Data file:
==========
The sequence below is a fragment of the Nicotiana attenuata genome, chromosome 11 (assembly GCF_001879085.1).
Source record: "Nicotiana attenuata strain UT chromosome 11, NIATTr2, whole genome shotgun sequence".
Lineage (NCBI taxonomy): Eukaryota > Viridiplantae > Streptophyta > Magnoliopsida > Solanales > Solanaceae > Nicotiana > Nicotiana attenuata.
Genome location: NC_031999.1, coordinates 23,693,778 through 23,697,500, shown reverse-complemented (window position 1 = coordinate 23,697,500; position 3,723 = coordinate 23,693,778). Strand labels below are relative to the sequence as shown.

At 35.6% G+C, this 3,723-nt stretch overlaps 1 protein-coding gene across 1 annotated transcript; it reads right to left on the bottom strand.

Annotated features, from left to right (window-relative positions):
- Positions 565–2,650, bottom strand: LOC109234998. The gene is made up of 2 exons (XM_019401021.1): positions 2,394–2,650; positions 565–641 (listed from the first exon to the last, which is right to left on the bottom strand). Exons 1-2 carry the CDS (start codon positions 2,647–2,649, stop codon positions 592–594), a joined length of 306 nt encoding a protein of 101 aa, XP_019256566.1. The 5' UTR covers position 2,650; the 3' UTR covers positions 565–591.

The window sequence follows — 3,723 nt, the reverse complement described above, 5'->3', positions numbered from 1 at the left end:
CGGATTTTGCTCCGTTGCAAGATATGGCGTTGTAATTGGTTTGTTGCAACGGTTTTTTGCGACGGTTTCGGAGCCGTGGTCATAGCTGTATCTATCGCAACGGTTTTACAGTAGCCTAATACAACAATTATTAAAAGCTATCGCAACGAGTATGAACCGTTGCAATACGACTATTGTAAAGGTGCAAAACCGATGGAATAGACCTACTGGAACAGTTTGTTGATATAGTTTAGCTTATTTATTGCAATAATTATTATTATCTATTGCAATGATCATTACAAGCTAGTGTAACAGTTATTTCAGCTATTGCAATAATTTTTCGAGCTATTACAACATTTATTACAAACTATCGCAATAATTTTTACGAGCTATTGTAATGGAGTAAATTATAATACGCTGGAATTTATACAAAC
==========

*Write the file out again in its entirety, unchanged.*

The sequence below is a fragment of the Nicotiana attenuata genome, chromosome 11 (assembly GCF_001879085.1).
Source record: "Nicotiana attenuata strain UT chromosome 11, NIATTr2, whole genome shotgun sequence".
Lineage (NCBI taxonomy): Eukaryota > Viridiplantae > Streptophyta > Magnoliopsida > Solanales > Solanaceae > Nicotiana > Nicotiana attenuata.
Genome location: NC_031999.1, coordinates 23,693,778 through 23,697,500, shown reverse-complemented (window position 1 = coordinate 23,697,500; position 3,723 = coordinate 23,693,778). Strand labels below are relative to the sequence as shown.

At 35.6% G+C, this 3,723-nt stretch overlaps 1 protein-coding gene across 1 annotated transcript; it reads right to left on the bottom strand.

Annotated features, from left to right (window-relative positions):
- Positions 565–2,650, bottom strand: LOC109234998. The gene is made up of 2 exons (XM_019401021.1): positions 2,394–2,650; positions 565–641 (listed from the first exon to the last, which is right to left on the bottom strand). Exons 1-2 carry the CDS (start codon positions 2,647–2,649, stop codon positions 592–594), a joined length of 306 nt encoding a protein of 101 aa, XP_019256566.1. The 5' UTR covers position 2,650; the 3' UTR covers positions 565–591.

The window sequence follows — 3,723 nt, the reverse complement described above, 5'->3', positions numbered from 1 at the left end:
CGGATTTTGCTCCGTTGCAAGATATGGCGTTGTAATTGGTTTGTTGCAACGGTTTTTTGCGACGGTTTCGGAGCCGTGGTCATAGCTGTATCTATCGCAACGGTTTTACAGTAGCCTAATACAACAATTATTAAAAGCTATCGCAACGAGTATGAACCGTTGCAATACGACTATTGTAAAGGTGCAAAACCGATGGAATAGACCTACTGGAACAGTTTGTTGATATAGTTTAGCTTATTTATTGCAATAATTATTATTATCTATTGCAATGATCATTACAAGCTAGTGTAACAGTTATTTCAGCTATTGCAATAATTTTTCGAGCTATTACAACATTTATTACAAACTATCGCAATAATTTTTACGAGCTATTGTAATGGAGTAAATTATAATACGCTGGAATTTATACAAAC